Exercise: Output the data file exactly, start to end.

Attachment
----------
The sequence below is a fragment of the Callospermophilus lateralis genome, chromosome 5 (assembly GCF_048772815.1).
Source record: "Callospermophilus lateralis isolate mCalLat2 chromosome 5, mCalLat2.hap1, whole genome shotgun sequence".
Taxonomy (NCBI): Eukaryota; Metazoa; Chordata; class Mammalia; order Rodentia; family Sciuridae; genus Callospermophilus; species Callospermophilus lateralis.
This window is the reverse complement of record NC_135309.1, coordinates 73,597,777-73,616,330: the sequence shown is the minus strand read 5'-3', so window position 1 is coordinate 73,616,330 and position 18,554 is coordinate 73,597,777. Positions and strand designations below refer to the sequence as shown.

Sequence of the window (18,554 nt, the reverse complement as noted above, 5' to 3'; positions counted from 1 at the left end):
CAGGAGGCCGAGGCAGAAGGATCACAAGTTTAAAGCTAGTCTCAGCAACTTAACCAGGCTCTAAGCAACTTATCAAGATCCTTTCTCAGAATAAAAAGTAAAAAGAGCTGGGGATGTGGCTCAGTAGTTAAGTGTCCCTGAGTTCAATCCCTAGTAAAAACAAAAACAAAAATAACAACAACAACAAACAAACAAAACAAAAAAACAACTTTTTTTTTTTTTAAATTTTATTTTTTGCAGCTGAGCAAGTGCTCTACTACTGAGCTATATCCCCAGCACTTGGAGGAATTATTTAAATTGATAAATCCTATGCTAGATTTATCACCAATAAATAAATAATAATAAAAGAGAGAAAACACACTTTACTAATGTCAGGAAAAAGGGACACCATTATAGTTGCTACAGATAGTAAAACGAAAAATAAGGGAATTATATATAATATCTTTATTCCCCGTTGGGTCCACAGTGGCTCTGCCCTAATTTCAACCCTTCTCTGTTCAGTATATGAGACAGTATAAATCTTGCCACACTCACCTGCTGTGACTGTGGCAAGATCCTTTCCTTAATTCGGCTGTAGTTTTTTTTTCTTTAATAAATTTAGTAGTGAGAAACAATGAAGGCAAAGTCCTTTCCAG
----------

The sequence below is a fragment of the Callospermophilus lateralis genome, chromosome 5 (assembly GCF_048772815.1).
Source record: "Callospermophilus lateralis isolate mCalLat2 chromosome 5, mCalLat2.hap1, whole genome shotgun sequence".
Taxonomy (NCBI): Eukaryota; Metazoa; Chordata; class Mammalia; order Rodentia; family Sciuridae; genus Callospermophilus; species Callospermophilus lateralis.
This window is the reverse complement of record NC_135309.1, coordinates 73,597,777-73,616,330: the sequence shown is the minus strand read 5'-3', so window position 1 is coordinate 73,616,330 and position 18,554 is coordinate 73,597,777. Positions and strand designations below refer to the sequence as shown.

Sequence of the window (18,554 nt, the reverse complement as noted above, 5' to 3'; positions counted from 1 at the left end):
CAGGAGGCCGAGGCAGAAGGATCACAAGTTTAAAGCTAGTCTCAGCAACTTAACCAGGCTCTAAGCAACTTATCAAGATCCTTTCTCAGAATAAAAAGTAAAAAGAGCTGGGGATGTGGCTCAGTAGTTAAGTGTCCCTGAGTTCAATCCCTAGTAAAAACAAAAACAAAAATAACAACAACAACAAACAAACAAAACAAAAAAACAACTTTTTTTTTTTTTAAATTTTATTTTTTGCAGCTGAGCAAGTGCTCTACTACTGAGCTATATCCCCAGCACTTGGAGGAATTATTTAAATTGATAAATCCTATGCTAGATTTATCACCAATAAATAAATAATAATAAAAGAGAGAAAACACACTTTACTAATGTCAGGAAAAAGGGACACCATTATAGTTGCTACAGATAGTAAAACGAAAAATAAGGGAATTATATATAATATCTTTATTCCCCGTTGGGTCCACAGTGGCTCTGCCCTAATTTCAACCCTTCTCTGTTCAGTATATGAGACAGTATAAATCTTGCCACACTCACCTGCTGTGACTGTGGCAAGATCCTTTCCTTAATTCGGCTGTAGTTTTTTTTTCTTTAATAAATTTAGTAGTGAGAAACAATGAAGGCAAAGTCCTTTCCAG